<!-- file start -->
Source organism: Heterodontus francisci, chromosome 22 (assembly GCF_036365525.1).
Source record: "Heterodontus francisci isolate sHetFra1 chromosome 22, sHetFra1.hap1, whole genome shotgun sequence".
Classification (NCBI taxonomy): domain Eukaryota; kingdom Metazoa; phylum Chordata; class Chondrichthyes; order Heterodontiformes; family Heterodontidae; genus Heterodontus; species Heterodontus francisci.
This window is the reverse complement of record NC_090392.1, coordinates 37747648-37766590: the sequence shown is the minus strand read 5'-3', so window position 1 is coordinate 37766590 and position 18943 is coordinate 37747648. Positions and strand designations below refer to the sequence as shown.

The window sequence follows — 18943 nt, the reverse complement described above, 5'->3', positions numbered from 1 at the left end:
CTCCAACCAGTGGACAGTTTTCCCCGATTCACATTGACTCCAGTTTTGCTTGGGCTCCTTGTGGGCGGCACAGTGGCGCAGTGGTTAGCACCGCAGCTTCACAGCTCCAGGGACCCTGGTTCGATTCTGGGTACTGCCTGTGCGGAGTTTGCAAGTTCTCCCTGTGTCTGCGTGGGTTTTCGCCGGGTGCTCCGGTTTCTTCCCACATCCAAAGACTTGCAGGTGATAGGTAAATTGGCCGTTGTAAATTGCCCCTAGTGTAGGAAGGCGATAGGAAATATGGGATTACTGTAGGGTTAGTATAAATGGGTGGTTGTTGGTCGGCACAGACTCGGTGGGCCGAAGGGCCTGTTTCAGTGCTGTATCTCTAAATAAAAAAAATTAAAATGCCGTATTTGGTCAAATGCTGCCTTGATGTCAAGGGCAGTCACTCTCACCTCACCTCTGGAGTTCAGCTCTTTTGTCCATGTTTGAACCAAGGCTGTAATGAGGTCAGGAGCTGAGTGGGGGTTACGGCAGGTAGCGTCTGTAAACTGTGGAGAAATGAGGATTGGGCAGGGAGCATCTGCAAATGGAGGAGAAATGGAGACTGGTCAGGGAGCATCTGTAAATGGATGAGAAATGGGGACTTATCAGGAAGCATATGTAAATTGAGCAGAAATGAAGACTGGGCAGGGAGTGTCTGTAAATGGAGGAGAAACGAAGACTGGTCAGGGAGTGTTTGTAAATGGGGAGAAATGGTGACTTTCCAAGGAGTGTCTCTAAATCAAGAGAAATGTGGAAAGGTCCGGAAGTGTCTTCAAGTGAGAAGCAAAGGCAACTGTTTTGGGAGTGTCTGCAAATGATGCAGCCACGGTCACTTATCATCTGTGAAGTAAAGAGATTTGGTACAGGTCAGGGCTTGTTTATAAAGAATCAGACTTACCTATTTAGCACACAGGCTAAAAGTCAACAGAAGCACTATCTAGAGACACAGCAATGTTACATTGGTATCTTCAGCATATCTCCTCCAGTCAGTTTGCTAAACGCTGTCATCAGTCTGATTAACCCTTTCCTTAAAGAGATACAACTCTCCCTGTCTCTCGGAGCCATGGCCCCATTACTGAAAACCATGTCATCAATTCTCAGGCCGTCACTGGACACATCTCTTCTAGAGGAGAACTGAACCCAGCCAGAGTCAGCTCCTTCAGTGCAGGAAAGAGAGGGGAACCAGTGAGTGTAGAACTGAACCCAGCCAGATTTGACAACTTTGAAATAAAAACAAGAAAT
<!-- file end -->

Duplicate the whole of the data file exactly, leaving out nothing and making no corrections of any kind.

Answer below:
Source organism: Heterodontus francisci, chromosome 22 (assembly GCF_036365525.1).
Source record: "Heterodontus francisci isolate sHetFra1 chromosome 22, sHetFra1.hap1, whole genome shotgun sequence".
Classification (NCBI taxonomy): domain Eukaryota; kingdom Metazoa; phylum Chordata; class Chondrichthyes; order Heterodontiformes; family Heterodontidae; genus Heterodontus; species Heterodontus francisci.
This window is the reverse complement of record NC_090392.1, coordinates 37747648-37766590: the sequence shown is the minus strand read 5'-3', so window position 1 is coordinate 37766590 and position 18943 is coordinate 37747648. Positions and strand designations below refer to the sequence as shown.

The window sequence follows — 18943 nt, the reverse complement described above, 5'->3', positions numbered from 1 at the left end:
CTCCAACCAGTGGACAGTTTTCCCCGATTCACATTGACTCCAGTTTTGCTTGGGCTCCTTGTGGGCGGCACAGTGGCGCAGTGGTTAGCACCGCAGCTTCACAGCTCCAGGGACCCTGGTTCGATTCTGGGTACTGCCTGTGCGGAGTTTGCAAGTTCTCCCTGTGTCTGCGTGGGTTTTCGCCGGGTGCTCCGGTTTCTTCCCACATCCAAAGACTTGCAGGTGATAGGTAAATTGGCCGTTGTAAATTGCCCCTAGTGTAGGAAGGCGATAGGAAATATGGGATTACTGTAGGGTTAGTATAAATGGGTGGTTGTTGGTCGGCACAGACTCGGTGGGCCGAAGGGCCTGTTTCAGTGCTGTATCTCTAAATAAAAAAAATTAAAATGCCGTATTTGGTCAAATGCTGCCTTGATGTCAAGGGCAGTCACTCTCACCTCACCTCTGGAGTTCAGCTCTTTTGTCCATGTTTGAACCAAGGCTGTAATGAGGTCAGGAGCTGAGTGGGGGTTACGGCAGGTAGCGTCTGTAAACTGTGGAGAAATGAGGATTGGGCAGGGAGCATCTGCAAATGGAGGAGAAATGGAGACTGGTCAGGGAGCATCTGTAAATGGATGAGAAATGGGGACTTATCAGGAAGCATATGTAAATTGAGCAGAAATGAAGACTGGGCAGGGAGTGTCTGTAAATGGAGGAGAAACGAAGACTGGTCAGGGAGTGTTTGTAAATGGGGAGAAATGGTGACTTTCCAAGGAGTGTCTCTAAATCAAGAGAAATGTGGAAAGGTCCGGAAGTGTCTTCAAGTGAGAAGCAAAGGCAACTGTTTTGGGAGTGTCTGCAAATGATGCAGCCACGGTCACTTATCATCTGTGAAGTAAAGAGATTTGGTACAGGTCAGGGCTTGTTTATAAAGAATCAGACTTACCTATTTAGCACACAGGCTAAAAGTCAACAGAAGCACTATCTAGAGACACAGCAATGTTACATTGGTATCTTCAGCATATCTCCTCCAGTCAGTTTGCTAAACGCTGTCATCAGTCTGATTAACCCTTTCCTTAAAGAGATACAACTCTCCCTGTCTCTCGGAGCCATGGCCCCATTACTGAAAACCATGTCATCAATTCTCAGGCCGTCACTGGACACATCTCTTCTAGAGGAGAACTGAACCCAGCCAGAGTCAGCTCCTTCAGTGCAGGAAAGAGAGGGGAACCAGTGAGTGTAGAACTGAACCCAGCCAGATTTGACAACTTTGAAATAAAAACAAGAAAT